Are low-molecular-weight heparins safe and effective in children? A systematic review
Blood Reviews , Volume 33 p. 33- 42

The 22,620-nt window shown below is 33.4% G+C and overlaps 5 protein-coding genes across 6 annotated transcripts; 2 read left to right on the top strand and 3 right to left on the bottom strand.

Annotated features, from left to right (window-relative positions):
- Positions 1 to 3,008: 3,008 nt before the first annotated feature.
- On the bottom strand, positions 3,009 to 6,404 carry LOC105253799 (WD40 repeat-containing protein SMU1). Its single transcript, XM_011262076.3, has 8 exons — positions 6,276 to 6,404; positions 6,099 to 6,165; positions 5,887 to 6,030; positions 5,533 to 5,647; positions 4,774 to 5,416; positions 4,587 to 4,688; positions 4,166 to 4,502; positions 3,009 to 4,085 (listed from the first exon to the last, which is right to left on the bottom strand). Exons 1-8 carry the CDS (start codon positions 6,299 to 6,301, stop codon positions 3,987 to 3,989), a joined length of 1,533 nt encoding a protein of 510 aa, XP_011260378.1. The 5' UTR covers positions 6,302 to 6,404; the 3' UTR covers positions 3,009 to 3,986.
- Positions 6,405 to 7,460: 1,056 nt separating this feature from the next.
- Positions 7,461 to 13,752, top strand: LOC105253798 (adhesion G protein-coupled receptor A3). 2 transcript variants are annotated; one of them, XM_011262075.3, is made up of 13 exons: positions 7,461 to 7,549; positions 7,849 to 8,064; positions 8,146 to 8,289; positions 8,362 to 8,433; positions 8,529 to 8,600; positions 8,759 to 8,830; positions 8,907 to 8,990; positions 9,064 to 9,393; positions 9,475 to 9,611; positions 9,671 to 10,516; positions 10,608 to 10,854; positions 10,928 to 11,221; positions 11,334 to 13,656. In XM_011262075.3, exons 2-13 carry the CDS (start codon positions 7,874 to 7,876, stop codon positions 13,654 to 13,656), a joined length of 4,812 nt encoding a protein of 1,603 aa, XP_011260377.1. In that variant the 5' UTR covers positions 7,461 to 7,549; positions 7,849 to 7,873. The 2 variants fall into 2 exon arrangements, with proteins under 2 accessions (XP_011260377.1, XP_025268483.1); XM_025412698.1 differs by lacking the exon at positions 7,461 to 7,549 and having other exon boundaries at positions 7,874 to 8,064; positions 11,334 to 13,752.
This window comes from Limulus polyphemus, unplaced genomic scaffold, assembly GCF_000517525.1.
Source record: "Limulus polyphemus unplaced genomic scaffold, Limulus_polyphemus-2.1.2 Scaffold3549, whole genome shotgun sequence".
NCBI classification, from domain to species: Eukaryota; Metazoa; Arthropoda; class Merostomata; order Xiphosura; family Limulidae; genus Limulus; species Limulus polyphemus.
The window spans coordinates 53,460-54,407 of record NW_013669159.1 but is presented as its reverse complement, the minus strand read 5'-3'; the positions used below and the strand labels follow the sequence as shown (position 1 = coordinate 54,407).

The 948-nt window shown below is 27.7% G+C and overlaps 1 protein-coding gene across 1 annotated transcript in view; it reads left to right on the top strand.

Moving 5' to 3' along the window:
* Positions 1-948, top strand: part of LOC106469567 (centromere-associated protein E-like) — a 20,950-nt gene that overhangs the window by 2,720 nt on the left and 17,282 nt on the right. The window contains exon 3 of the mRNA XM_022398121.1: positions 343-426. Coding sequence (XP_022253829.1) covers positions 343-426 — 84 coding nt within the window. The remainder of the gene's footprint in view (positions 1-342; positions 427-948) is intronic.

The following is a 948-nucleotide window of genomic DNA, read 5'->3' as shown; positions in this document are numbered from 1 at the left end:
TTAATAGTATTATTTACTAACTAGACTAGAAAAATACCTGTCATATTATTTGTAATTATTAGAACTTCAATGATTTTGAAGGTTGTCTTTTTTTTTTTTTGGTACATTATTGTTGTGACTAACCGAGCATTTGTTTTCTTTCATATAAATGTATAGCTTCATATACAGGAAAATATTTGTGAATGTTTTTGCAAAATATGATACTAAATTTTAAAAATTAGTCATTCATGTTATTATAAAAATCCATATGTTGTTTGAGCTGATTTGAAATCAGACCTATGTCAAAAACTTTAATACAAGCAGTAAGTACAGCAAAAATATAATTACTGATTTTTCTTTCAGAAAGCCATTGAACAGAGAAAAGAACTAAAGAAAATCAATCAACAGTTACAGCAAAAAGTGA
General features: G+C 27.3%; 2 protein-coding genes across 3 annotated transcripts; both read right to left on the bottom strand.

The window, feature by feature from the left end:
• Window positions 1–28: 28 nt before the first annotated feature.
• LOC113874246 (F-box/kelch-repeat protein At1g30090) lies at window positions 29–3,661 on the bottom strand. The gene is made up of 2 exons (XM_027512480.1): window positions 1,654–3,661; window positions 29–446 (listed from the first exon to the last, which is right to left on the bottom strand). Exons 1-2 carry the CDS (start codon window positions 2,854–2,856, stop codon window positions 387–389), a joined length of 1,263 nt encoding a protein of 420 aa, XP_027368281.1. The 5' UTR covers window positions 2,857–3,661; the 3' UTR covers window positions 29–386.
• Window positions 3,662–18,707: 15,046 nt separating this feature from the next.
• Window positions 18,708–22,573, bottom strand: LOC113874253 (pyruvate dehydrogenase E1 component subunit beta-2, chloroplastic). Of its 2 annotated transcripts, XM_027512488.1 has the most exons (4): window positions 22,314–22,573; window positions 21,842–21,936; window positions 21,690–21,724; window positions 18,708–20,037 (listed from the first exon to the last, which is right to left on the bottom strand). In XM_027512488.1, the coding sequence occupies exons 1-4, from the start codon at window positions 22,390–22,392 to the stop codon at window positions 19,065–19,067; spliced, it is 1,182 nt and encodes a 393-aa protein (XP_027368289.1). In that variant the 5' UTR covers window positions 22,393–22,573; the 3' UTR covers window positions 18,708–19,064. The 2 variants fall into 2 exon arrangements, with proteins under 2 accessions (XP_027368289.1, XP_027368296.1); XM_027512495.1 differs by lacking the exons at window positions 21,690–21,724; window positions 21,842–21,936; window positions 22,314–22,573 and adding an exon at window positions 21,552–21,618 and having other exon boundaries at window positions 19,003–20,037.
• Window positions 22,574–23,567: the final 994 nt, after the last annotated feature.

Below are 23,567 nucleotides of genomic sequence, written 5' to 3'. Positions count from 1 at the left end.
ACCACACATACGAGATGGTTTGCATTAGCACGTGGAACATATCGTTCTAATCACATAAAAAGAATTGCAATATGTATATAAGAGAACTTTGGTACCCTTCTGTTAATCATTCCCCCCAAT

The incidence of venous thromboembolism (VTE) in children is rising. Hence, there is an increasing off-label use of low-molecular-weight heparin (LMWH). There is little data about therapeutic and prophylactic LWMH dosages, and their safety and efficacy. This systematic review provided an oversight of the therapeutic and prophylactic dosages of LMWH required to reach therapeutic and prophylactic target ranges. Furthermore, the safety and efficacy of LMWH, in terms of bleeding complications, achieving therapeutic and prophylactic antifactor Xa levels, development of (recurrent) VTE and cloth resolution were reviewed. A total of 49 studies were included, encompassing 3101 patients. Initial weight-adjusted dosages to reach therapeutic or prophylactic target ranges decreased with age. In children with therapeutic use of LMWH, major bleeding complications occurred in 1.8% (95% CI: 1.1–2.5%) of the patients, a mean of 79.9% (95% CI: 77.5–82.3%) of the children achieved the target range with or without dosage adjustments, recurrent VTE occurred in 3.2% (95% CI: 2.1–4.3%) and thrombus resolution in 63.5% (96% CI: 60.2–66.8%) of the patients. In children with prophylactic LMWH, major bleedings occurred in 0.6% (95% CI: 0.2–1.0%) of the patients, a mean of 90.4% (95% CI: 84.6–96.2%) of the children achieved the target range, and 2.2% (95% CI: 1.3–3.1%) experienced a new VTE. In conclusion, a higher initial therapeutic dosage of LMWH was needed in comparison to advised dosages, to achieve target range, especially in neonates and children < 5 years. LMWH appeared to be safe and effective for therapeutic and prophylactic treatment of VTE in children.